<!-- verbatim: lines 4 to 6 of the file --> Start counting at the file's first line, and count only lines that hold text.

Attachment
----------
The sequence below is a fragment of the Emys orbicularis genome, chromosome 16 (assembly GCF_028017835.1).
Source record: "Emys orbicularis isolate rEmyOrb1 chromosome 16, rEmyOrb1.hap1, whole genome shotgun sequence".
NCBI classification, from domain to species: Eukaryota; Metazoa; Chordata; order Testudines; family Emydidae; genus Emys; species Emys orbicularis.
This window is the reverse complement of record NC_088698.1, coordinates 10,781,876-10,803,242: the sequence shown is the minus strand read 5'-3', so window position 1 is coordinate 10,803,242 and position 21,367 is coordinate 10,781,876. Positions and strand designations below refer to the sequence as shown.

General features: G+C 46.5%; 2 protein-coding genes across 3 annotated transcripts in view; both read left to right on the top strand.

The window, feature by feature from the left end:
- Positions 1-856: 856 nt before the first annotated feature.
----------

This window is the reverse complement of record NC_088698.1, coordinates 10,781,876-10,803,242: the sequence shown is the minus strand read 5'-3', so window position 1 is coordinate 10,803,242 and position 21,367 is coordinate 10,781,876. Positions and strand designations below refer to the sequence as shown.

General features: G+C 46.5%; 2 protein-coding genes across 3 annotated transcripts in view; both read left to right on the top strand.

The window, feature by feature from the left end: